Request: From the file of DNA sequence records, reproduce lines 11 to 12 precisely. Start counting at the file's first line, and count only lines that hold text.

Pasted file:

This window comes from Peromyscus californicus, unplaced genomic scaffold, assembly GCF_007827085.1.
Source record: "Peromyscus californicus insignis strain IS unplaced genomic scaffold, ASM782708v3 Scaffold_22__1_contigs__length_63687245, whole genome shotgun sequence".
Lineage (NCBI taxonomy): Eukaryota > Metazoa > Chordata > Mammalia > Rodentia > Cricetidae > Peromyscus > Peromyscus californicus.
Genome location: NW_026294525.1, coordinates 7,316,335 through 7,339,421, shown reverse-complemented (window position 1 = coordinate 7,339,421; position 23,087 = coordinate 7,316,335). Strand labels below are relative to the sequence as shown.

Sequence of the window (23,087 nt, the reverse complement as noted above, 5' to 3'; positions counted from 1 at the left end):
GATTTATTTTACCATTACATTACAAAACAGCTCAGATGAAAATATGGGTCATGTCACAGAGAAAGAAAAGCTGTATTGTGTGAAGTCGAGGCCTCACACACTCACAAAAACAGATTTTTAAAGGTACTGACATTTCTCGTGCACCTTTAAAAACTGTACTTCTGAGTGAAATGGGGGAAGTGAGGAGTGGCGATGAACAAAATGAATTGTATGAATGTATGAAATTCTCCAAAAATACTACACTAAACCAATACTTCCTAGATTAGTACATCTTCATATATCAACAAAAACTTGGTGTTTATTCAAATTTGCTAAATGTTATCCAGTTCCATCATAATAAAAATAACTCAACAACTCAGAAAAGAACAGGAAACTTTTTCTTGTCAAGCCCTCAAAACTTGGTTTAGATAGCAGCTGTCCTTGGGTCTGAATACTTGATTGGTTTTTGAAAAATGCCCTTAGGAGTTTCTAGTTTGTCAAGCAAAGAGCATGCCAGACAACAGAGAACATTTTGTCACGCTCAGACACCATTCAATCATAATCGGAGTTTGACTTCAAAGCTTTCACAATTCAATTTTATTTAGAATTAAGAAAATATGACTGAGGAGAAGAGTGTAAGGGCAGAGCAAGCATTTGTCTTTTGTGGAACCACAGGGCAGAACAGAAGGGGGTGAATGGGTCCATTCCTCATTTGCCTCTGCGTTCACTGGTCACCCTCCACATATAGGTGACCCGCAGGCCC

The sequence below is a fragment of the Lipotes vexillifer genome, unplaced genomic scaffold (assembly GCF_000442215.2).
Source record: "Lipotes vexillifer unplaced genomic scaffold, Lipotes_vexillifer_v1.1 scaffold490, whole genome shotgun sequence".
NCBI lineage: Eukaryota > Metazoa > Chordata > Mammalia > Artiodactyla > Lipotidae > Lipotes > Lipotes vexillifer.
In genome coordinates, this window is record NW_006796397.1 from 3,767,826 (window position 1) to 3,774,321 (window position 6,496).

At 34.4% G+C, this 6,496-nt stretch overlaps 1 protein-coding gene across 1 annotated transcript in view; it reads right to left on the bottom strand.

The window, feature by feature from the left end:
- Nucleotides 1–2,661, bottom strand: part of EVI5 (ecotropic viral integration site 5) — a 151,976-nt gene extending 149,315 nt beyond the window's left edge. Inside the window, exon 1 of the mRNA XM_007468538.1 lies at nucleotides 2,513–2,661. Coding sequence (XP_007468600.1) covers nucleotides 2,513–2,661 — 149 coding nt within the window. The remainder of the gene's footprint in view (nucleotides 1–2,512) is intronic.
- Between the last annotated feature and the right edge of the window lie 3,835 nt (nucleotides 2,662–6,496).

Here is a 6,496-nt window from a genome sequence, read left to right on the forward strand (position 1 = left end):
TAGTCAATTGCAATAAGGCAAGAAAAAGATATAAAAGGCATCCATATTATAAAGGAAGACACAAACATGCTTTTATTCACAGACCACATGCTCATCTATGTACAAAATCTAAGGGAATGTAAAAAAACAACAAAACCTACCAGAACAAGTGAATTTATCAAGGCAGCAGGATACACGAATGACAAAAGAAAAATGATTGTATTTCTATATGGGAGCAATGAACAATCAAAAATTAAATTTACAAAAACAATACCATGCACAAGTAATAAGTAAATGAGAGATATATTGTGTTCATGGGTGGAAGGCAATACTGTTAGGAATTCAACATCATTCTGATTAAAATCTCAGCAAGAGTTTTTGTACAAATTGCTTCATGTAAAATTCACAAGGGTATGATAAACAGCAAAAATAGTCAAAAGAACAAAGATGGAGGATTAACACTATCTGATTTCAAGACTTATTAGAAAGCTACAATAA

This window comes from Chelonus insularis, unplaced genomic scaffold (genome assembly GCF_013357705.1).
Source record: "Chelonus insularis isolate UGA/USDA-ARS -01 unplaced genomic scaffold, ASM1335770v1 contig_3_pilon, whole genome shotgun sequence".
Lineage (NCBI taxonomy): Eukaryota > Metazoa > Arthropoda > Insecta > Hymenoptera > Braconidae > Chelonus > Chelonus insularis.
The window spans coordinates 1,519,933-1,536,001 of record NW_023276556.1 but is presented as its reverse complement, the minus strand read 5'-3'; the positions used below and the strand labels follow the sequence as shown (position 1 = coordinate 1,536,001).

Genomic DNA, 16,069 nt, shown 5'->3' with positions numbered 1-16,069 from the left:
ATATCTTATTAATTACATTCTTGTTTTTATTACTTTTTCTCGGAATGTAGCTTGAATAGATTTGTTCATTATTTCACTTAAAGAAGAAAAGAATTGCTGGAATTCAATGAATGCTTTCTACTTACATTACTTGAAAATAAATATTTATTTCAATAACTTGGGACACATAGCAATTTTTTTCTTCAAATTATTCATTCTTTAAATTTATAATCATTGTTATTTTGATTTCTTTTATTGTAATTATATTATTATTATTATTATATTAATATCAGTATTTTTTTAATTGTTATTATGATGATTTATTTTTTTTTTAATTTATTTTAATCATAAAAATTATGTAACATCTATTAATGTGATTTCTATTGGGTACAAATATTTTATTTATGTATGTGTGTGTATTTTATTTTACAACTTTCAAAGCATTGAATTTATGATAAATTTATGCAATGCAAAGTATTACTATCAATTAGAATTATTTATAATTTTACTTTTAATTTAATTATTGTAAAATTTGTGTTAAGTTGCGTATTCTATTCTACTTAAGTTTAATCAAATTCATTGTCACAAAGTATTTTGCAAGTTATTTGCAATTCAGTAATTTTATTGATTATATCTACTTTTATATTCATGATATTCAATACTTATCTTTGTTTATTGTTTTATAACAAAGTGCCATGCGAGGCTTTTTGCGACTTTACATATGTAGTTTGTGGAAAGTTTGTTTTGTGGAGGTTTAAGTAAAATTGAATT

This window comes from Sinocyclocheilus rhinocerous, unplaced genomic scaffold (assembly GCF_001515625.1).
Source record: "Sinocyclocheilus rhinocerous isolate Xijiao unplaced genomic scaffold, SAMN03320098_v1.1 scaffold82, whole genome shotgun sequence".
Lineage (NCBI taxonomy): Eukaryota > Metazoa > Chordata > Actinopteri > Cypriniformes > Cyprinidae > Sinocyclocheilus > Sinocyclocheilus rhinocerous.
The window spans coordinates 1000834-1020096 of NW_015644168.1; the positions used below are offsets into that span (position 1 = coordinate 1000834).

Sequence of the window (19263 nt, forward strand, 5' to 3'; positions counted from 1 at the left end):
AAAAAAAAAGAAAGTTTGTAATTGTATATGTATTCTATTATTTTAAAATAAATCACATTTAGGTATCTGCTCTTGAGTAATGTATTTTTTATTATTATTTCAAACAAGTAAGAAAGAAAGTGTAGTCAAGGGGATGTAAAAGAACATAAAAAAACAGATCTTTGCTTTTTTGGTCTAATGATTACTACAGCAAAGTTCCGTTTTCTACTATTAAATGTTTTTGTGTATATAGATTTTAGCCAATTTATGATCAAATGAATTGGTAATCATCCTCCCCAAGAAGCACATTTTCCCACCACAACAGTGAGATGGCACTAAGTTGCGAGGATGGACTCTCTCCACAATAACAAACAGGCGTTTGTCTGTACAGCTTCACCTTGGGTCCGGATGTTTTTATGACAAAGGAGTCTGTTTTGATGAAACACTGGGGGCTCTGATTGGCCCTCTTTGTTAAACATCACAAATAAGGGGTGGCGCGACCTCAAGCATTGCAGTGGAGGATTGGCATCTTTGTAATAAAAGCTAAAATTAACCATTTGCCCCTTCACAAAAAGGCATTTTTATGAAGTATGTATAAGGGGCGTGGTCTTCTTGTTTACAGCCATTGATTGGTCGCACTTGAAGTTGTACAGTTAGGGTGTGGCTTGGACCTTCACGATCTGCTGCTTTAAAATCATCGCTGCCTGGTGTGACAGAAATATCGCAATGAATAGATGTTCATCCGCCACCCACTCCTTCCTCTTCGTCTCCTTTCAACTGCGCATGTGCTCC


At 34.4% G+C, this 6,496-nt stretch overlaps 1 protein-coding gene across 1 annotated transcript in view; it reads right to left on the bottom strand.

The window, feature by feature from the left end: